“After I stopped playing basketball, I continued to have a strong desire to compete,” says the 37-year-old Cropper. “When I decided to take my personal fitness to another level, I sought out Roc and his 30-plus years of experience in the bodybuilding world. He’s helped me create a more focus-driven fitness regimen, which is ultimately leading me to my goal of switching to a new sport and competing on some of the biggest stages in men’s physique and bodybuilding.”
The Next Evolution of Fitness
With both competitive and business success under his belt, Shabazz’s eye is on the future — the “4th quarter” of his working life, as he puts it. “Be legendary, leave a legacy. That’s what I’m trying to do right now,” he says.
Part of that involves working to keep the fitness industry on the right path, which Shabazz believes should be influenced by both the current digital age as well as the prior era of the ‘90s and early 2000s. For the younger generation, the tendency is to move everything online, to make training more virtual. But in doing so, you lose human contact. You lose community.
“Thing is, even with this pandemic and the protocol I laid out at my gym with wearing masks and all that, you would’ve thought there’s no way I’d have over a hundred clients in here — but we have,” says Shabazz, who’s quick to share credit with his ex-wife and business partner Gina Alexander for the success of Roc Fitness. “We naturally want to interact with other human beings. You can put a person on the computer all you want, do simulations, and keep them at the house, but they’ll still want to find a way to interact with another person.”
As for the training, Shabazz hopes the younger era will appreciate how he and his counterparts approached the gym during their heydays.
“The people that came before me, they got big and cut on basic barbells and dumbbells,” he says. “My generation had a few more toys, with the newer machines and all that, but I still paid homage to guys like Lee Haney by training old school. Right now, everything’s in the digital age and is in the hands of the younger generation. Hopefully they can take a bit of old school and sprinkle it with the new school and make a huge difference. Because if they cancel out their heritage and what we did before them, our era is going to be completely lost.”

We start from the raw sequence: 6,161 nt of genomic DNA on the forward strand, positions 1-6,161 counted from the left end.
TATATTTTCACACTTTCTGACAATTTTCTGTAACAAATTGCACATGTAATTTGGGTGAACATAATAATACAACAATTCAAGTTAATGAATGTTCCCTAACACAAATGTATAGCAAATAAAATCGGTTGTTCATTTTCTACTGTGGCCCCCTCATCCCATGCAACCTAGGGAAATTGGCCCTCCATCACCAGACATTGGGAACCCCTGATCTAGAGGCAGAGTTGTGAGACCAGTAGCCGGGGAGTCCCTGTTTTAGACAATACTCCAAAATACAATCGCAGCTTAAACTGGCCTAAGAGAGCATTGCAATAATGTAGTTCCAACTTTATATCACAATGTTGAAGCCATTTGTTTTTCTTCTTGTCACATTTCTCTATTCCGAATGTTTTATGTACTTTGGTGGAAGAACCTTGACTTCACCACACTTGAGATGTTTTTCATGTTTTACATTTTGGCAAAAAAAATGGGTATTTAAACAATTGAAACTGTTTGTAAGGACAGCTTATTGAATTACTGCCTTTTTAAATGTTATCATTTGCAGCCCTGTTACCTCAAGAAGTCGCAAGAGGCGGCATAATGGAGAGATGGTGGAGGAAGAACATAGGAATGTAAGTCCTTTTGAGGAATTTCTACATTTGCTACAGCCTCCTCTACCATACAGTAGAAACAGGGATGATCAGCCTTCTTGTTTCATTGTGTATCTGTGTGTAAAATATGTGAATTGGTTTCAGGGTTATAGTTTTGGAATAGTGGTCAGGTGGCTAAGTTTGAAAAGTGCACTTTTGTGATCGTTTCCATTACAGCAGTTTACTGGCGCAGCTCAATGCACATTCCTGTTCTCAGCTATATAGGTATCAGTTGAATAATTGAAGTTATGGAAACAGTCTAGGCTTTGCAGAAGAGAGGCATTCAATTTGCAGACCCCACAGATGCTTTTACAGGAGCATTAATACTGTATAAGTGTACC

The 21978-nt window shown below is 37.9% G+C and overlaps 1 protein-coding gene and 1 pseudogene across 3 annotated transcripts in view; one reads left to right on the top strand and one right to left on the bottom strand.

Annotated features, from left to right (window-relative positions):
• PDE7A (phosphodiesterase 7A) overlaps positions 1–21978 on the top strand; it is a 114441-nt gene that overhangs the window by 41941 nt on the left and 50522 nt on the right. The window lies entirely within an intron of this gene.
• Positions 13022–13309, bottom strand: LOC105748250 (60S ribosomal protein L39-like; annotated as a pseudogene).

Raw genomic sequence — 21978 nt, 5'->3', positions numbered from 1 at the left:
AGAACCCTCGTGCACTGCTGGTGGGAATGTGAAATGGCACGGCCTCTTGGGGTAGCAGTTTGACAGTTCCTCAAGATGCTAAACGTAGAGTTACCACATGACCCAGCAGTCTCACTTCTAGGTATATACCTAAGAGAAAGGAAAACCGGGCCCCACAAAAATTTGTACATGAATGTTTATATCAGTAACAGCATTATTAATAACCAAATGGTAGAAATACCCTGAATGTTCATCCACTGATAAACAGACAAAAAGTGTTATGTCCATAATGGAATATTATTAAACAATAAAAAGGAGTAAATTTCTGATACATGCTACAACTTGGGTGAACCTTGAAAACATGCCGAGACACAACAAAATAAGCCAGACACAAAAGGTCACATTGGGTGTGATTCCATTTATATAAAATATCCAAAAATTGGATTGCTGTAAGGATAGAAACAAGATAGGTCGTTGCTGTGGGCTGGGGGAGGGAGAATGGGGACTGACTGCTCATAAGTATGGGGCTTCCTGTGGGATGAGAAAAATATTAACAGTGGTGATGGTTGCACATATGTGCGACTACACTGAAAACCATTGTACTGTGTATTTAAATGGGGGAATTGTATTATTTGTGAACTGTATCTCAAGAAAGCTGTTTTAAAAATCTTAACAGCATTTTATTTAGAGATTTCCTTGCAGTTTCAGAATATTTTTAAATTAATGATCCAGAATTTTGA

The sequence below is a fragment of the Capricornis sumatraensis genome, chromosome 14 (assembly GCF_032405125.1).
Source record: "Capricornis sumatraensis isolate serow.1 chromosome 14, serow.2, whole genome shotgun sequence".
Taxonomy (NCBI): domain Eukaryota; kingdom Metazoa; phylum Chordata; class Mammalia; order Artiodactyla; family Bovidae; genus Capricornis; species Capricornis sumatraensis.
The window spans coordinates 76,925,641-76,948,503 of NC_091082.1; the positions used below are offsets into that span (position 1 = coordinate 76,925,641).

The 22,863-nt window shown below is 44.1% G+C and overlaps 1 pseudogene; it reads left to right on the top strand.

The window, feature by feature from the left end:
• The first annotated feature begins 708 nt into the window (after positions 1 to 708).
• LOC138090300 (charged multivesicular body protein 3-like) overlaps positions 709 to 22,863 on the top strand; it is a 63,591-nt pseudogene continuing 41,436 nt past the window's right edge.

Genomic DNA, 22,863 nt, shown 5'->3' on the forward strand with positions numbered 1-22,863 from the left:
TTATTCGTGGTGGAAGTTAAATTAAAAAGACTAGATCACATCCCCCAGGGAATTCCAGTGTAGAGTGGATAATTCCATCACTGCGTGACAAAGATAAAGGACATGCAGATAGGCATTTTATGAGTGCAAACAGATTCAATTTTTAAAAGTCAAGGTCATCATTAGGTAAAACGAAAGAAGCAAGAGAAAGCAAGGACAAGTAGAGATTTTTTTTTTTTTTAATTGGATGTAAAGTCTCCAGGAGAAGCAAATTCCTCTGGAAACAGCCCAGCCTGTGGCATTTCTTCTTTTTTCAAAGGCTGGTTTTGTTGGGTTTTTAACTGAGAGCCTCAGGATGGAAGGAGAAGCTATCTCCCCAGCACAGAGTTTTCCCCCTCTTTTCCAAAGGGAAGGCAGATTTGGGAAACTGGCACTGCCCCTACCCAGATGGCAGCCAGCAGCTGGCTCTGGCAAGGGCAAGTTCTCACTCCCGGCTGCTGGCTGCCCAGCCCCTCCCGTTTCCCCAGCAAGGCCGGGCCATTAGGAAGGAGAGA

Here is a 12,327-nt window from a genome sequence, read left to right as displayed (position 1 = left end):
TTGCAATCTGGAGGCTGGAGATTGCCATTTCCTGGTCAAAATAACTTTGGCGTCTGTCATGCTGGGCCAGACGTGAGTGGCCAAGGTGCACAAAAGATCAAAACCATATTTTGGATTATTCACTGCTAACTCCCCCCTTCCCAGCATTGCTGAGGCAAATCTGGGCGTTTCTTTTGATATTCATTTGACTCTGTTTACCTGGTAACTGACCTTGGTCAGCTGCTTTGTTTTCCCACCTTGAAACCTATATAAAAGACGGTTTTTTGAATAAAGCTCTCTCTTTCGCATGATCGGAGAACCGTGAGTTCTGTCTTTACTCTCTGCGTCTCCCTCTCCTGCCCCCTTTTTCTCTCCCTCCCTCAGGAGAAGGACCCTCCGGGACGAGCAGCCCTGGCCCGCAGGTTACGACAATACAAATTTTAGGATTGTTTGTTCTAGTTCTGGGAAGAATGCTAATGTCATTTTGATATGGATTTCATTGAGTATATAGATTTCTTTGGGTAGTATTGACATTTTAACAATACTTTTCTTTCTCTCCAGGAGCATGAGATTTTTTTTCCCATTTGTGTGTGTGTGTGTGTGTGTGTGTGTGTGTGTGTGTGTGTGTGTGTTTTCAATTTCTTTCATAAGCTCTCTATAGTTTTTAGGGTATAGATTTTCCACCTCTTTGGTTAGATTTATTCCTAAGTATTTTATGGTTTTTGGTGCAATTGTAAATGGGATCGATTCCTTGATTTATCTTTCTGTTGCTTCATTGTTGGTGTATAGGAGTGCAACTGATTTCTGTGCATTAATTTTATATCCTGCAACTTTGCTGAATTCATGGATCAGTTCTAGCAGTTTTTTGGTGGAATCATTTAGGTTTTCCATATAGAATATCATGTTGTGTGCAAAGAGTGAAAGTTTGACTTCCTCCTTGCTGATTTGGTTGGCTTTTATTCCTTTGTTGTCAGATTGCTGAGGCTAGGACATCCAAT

Get Ready to ‘Roc’
First things first. Instead of obsessing about the distant future, Shabazz is laser-focused on his upcoming Roc the Summer Challenge. He’s not doing it alone, though. His Roc Fitness team — including Alexander, trainers Aaron and Omar Whavers and Shaneese Bailey — are equally committed. Most important are the “masses,” the thousands of people that hopefully will take on the challenge and change their bodies and lives through bodybuilding.
“I really want this challenge to be big,” says Shabazz. “I want it to be something that people look forward to and use not just to lose some weight, but to put on some lean muscle. That’s what’s going to keep the weight off — not running all day long, cutting calories, and starving yourself. If you put on a little lean muscle and burn a little body fat, each time you do it you’ll get a little better. And you’ll be able to keep that weight off for good.”
The Roc the Summer Challenge is scheduled to begin July 5. The challenge is open not only to Roc Fitness in-person gym members, but anyone training at home as well.
“You can take the challenge anywhere,” says Shabazz. “Ultimately, we’re looking to build a fitness community that can do many things together, including trips, cruises, seminars, workshops, networking, and more.”
For more information on how to join the Roc the Summer Challenge and details on entry fees, workout program options, before-and-after photo requirements, and more, visit RoctheSummer.com.